abstract = "The recent successes of immunotherapy have shifted the paradigm in cancer treatment, but because only a percentage of patients are responsive to immunotherapy, it is imperative to identify factors impacting outcome. Obesity is reaching pandemic proportions and is a major risk factor for certain malignancies, but the impact of obesity on immune responses, in general and in cancer immunotherapy, is poorly understood. Here, we demonstrate, across multiple species and tumor models, that obesity results in increased immune aging, tumor progression and PD-1-mediated T cell dysfunction which is driven, at least in part, by leptin. However, obesity is also associated with increased efficacy of PD-1/PD-L1 blockade in both tumor-bearing mice and clinical cancer patients. These findings advance our understanding of obesity-induced immune dysfunction and its consequences in cancer and highlight obesity as a biomarker for some cancer immunotherapies. These data indicate a paradoxical impact of obesity on cancer. There is heightened immune dysfunction and tumor progression but also greater anti-tumor efficacy and survival after checkpoint blockade which directly targets some of the pathways activated in obesity.",
author = "Ziming Wang and Aguilar, {Ethan G.} and Luna, {Jesus I.} and Cordelia Dunai and Khuat, {Lam T.} and Le, {Catherine T.} and Annie Mirsoian and Minnar, {Christine M.} and Stoffel, {Kevin M.} and Sturgill, {Ian R.} and Grossenbacher, {Steven K.} and Withers, {Sita S.} and Rebhun, {Robert B} and Dennis Hartigan-O'Connor and Gema M{\'e}ndez-Lagares and Tarantal, {Alice F} and Isseroff, {Roslyn Rivkah} and Griffith, {Thomas S.} and Schalper, {Kurt A.} and Alexander Merleev and Asim Saha and Maverakis, {Emanual Michael} and Karen Kelly and Raid Aljumaily and Sami Ibrahimi and Sarbajit Mukherjee and Michael Machiorlatti and Vesely, {Sara K.} and Longo, {Dan L.} and Blazar, {Bruce R.} and Canter, {Robert J} and Murphy, {William J} and Monjazeb, {Arta M}",
year = "2018",
month = "1",
day = "1",
doi = "10.1038/s41591-018-0221-5",
language = "English (US)",
journal = "Nature Medicine",
issn = "1078-8956",
publisher = "Nature Publishing Group",

}

TY - JOUR

T1 - Paradoxical effects of obesity on T cell function during tumor progression and PD-1 checkpoint blockade

AU - Wang, Ziming

AU - Aguilar, Ethan G.

AU - Luna, Jesus I.

AU - Dunai, Cordelia

AU - Khuat, Lam T.

AU - Le, Catherine T.

AU - Mirsoian, Annie

AU - Minnar, Christine M.

AU - Stoffel, Kevin M.

AU - Sturgill, Ian R.

AU - Grossenbacher, Steven K.

AU - Withers, Sita S.

AU - Rebhun, Robert B

AU - Hartigan-O'Connor, Dennis

AU - Méndez-Lagares, Gema

AU - Tarantal, Alice F

AU - Isseroff, Roslyn Rivkah

AU - Griffith, Thomas S.

AU - Schalper, Kurt A.

AU - Merleev, Alexander

AU - Saha, Asim

AU - Maverakis, Emanual Michael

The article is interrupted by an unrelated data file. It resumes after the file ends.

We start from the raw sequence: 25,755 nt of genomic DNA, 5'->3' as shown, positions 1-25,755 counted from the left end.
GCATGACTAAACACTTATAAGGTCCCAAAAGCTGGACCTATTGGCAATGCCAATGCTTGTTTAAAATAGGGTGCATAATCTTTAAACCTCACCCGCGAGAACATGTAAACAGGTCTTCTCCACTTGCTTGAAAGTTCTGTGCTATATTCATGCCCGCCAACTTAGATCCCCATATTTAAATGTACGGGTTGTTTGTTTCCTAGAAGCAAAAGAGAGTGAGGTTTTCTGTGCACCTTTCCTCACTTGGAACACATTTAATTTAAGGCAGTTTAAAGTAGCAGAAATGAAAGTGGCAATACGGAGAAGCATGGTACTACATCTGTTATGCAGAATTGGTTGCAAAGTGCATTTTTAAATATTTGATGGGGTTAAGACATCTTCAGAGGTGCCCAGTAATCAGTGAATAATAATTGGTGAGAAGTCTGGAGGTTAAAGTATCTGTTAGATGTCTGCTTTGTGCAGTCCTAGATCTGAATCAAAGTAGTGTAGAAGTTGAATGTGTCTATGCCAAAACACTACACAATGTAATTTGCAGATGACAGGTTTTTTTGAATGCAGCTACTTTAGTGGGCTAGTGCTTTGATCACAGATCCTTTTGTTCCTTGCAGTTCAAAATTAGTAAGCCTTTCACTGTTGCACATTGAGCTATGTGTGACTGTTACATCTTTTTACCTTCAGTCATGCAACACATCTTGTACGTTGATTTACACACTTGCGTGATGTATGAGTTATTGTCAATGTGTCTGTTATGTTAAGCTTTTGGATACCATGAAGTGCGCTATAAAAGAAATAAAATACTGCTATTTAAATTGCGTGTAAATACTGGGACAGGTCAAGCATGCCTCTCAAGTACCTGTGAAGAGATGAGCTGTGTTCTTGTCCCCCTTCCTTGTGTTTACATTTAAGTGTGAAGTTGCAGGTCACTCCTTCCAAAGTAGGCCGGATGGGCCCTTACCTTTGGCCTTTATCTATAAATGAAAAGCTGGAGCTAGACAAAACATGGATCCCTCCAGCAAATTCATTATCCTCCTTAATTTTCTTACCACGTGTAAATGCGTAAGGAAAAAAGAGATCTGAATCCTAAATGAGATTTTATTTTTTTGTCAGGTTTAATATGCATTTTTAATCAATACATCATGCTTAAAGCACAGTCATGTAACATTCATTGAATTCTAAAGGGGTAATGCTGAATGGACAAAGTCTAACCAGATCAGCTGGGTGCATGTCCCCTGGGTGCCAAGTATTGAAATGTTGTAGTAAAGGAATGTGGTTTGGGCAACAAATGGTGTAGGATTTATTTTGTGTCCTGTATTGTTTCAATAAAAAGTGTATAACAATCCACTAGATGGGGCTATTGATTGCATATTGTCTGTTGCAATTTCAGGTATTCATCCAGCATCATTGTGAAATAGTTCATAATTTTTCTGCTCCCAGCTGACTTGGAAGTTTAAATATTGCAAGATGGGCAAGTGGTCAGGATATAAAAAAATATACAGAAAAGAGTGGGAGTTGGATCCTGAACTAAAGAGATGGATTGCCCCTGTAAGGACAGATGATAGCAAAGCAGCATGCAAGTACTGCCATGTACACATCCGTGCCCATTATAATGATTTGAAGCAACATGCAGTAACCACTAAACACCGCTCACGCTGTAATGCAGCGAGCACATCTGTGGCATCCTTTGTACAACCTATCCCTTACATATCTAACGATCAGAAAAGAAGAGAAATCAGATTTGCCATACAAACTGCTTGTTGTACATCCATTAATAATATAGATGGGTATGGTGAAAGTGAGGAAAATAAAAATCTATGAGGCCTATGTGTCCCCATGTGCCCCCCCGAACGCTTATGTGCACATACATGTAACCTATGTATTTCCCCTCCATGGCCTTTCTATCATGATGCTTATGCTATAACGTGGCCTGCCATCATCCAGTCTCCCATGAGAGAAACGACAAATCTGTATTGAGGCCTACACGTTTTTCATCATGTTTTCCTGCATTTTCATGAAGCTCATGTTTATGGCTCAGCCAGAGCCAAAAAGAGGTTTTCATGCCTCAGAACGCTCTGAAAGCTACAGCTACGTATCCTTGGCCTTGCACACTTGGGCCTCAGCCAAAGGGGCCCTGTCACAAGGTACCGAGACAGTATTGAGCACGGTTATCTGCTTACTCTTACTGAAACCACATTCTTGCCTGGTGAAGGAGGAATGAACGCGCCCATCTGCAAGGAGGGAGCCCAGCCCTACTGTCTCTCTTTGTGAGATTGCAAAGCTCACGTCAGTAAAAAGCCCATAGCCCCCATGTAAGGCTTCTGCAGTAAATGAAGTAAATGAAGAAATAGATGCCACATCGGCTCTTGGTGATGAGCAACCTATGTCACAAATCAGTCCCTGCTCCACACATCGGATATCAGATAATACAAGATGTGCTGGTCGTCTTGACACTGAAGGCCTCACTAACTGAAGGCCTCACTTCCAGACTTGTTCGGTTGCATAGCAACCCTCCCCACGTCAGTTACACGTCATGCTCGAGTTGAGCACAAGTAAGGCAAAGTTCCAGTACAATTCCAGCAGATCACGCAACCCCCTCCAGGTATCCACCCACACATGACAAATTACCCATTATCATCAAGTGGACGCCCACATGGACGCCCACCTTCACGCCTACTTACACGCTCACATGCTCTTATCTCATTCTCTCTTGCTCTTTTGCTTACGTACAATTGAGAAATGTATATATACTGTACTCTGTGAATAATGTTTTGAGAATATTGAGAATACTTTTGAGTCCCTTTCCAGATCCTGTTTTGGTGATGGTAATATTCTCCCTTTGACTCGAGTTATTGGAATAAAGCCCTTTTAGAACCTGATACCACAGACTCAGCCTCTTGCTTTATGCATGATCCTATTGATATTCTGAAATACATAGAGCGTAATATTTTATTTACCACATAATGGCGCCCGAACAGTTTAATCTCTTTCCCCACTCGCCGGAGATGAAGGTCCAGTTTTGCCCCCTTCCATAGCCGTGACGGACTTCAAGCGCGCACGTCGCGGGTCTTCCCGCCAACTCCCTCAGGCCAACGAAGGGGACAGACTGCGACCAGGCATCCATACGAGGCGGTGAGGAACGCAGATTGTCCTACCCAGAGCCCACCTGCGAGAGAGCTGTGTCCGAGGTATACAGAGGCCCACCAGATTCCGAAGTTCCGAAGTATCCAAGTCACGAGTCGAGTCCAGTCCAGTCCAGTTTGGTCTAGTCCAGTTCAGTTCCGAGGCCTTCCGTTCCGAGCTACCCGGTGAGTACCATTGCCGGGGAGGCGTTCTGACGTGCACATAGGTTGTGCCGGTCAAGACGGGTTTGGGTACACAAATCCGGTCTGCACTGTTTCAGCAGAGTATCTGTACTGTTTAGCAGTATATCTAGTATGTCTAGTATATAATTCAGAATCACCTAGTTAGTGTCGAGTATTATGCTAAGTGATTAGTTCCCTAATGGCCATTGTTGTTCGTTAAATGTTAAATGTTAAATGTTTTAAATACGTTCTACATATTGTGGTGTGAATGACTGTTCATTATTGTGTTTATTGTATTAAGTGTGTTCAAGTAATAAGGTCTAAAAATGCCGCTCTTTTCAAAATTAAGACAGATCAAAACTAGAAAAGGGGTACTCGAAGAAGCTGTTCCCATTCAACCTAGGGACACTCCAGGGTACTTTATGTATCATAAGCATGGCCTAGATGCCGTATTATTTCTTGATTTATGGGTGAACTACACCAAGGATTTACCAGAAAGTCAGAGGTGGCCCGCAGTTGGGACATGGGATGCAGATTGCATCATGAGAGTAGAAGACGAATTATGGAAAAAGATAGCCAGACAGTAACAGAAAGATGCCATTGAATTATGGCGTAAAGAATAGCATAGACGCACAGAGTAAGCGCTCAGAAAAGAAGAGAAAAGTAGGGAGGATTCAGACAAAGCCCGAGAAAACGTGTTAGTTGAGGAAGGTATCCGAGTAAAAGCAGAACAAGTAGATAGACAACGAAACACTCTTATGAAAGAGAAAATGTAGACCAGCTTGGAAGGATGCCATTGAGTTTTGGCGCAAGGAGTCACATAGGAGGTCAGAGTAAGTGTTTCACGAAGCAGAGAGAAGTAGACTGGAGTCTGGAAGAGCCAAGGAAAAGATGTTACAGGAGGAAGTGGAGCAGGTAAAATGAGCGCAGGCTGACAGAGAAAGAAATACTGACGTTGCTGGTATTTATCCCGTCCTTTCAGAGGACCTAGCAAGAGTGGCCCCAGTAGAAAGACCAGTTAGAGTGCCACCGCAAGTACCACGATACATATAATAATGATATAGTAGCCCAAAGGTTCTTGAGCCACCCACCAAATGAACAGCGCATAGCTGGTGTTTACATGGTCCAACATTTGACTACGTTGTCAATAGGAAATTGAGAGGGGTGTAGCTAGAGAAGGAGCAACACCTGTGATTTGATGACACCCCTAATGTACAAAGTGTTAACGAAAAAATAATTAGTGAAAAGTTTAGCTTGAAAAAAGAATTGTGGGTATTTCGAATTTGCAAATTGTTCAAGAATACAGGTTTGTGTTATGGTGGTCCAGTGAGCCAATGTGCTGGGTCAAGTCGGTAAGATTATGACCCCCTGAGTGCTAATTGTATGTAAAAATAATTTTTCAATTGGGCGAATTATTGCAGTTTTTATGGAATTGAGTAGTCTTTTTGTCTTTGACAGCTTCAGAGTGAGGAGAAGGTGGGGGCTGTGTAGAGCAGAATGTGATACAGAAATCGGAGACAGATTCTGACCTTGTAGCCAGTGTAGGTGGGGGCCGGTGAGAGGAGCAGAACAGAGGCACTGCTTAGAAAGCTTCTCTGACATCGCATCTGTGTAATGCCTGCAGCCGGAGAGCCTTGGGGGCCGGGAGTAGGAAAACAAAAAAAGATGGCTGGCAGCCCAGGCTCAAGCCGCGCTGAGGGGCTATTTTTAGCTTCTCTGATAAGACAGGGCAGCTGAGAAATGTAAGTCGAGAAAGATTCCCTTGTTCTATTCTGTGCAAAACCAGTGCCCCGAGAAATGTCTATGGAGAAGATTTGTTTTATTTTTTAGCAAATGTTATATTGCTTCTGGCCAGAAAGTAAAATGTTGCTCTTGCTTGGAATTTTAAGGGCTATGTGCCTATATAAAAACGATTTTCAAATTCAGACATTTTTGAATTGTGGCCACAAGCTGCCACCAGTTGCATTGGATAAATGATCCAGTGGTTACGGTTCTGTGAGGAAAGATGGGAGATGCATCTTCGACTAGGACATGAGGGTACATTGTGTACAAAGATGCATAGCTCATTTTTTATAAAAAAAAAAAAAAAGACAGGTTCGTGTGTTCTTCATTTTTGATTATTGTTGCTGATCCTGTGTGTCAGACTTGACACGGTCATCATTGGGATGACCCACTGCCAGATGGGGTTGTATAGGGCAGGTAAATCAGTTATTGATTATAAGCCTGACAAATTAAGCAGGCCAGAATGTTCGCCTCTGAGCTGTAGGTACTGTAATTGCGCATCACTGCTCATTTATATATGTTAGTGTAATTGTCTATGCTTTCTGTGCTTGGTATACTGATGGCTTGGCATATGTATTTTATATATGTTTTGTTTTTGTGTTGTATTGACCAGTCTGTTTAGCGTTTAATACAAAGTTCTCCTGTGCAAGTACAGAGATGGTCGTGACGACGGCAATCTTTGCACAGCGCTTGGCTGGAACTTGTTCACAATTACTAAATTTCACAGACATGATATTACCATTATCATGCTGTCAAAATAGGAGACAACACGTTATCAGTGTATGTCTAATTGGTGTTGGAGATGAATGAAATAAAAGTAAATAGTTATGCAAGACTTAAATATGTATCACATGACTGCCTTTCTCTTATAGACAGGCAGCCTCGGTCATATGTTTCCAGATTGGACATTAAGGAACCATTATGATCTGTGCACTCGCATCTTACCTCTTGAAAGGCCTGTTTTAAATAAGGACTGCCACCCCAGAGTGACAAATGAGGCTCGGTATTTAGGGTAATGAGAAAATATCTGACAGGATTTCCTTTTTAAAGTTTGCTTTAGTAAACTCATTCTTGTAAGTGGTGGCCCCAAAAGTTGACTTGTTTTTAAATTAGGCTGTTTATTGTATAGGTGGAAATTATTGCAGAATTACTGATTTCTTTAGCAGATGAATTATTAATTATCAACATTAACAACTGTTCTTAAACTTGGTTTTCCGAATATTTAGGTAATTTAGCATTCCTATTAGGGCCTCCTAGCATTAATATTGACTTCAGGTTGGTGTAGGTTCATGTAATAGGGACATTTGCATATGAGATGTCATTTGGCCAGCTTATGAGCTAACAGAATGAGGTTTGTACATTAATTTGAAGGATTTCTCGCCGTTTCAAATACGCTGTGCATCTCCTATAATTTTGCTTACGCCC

AU - Kelly, Karen

AU - Aljumaily, Raid

AU - Ibrahimi, Sami

AU - Mukherjee, Sarbajit

AU - Machiorlatti, Michael

AU - Vesely, Sara K.

AU - Longo, Dan L.

AU - Blazar, Bruce R.

AU - Canter, Robert J

AU - Murphy, William J

AU - Monjazeb, Arta M

PY - 2018/1/1

Y1 - 2018/1/1

N2 - The recent successes of immunotherapy have shifted the paradigm in cancer treatment, but because only a percentage of patients are responsive to immunotherapy, it is imperative to identify factors impacting outcome. Obesity is reaching pandemic proportions and is a major risk factor for certain malignancies, but the impact of obesity on immune responses, in general and in cancer immunotherapy, is poorly understood. Here, we demonstrate, across multiple species and tumor models, that obesity results in increased immune aging, tumor progression and PD-1-mediated T cell dysfunction which is driven, at least in part, by leptin. However, obesity is also associated with increased efficacy of PD-1/PD-L1 blockade in both tumor-bearing mice and clinical cancer patients. These findings advance our understanding of obesity-induced immune dysfunction and its consequences in cancer and highlight obesity as a biomarker for some cancer immunotherapies. These data indicate a paradoxical impact of obesity on cancer. There is heightened immune dysfunction and tumor progression but also greater anti-tumor efficacy and survival after checkpoint blockade which directly targets some of the pathways activated in obesity.

AB - The recent successes of immunotherapy have shifted the paradigm in cancer treatment, but because only a percentage of patients are responsive to immunotherapy, it is imperative to identify factors impacting outcome. Obesity is reaching pandemic proportions and is a major risk factor for certain malignancies, but the impact of obesity on immune responses, in general and in cancer immunotherapy, is poorly understood. Here, we demonstrate, across multiple species and tumor models, that obesity results in increased immune aging, tumor progression and PD-1-mediated T cell dysfunction which is driven, at least in part, by leptin. However, obesity is also associated with increased efficacy of PD-1/PD-L1 blockade in both tumor-bearing mice and clinical cancer patients. These findings advance our understanding of obesity-induced immune dysfunction and its consequences in cancer and highlight obesity as a biomarker for some cancer immunotherapies. These data indicate a paradoxical impact of obesity on cancer. There is heightened immune dysfunction and tumor progression but also greater anti-tumor efficacy and survival after checkpoint blockade which directly targets some of the pathways activated in obesity.

UR - http://www.scopus.com/inward/record.url?scp=85056466975&partnerID=8YFLogxK

UR - http://www.scopus.com/inward/citedby.url?scp=85056466975&partnerID=8YFLogxK

U2 - 10.1038/s41591-018-0221-5

DO - 10.1038/s41591-018-0221-5

M3 - Article

C2 - 30420753

AN - SCOPUS:85056466975

JO - Nature Medicine

JF - Nature Medicine

SN - 1078-8956

ER -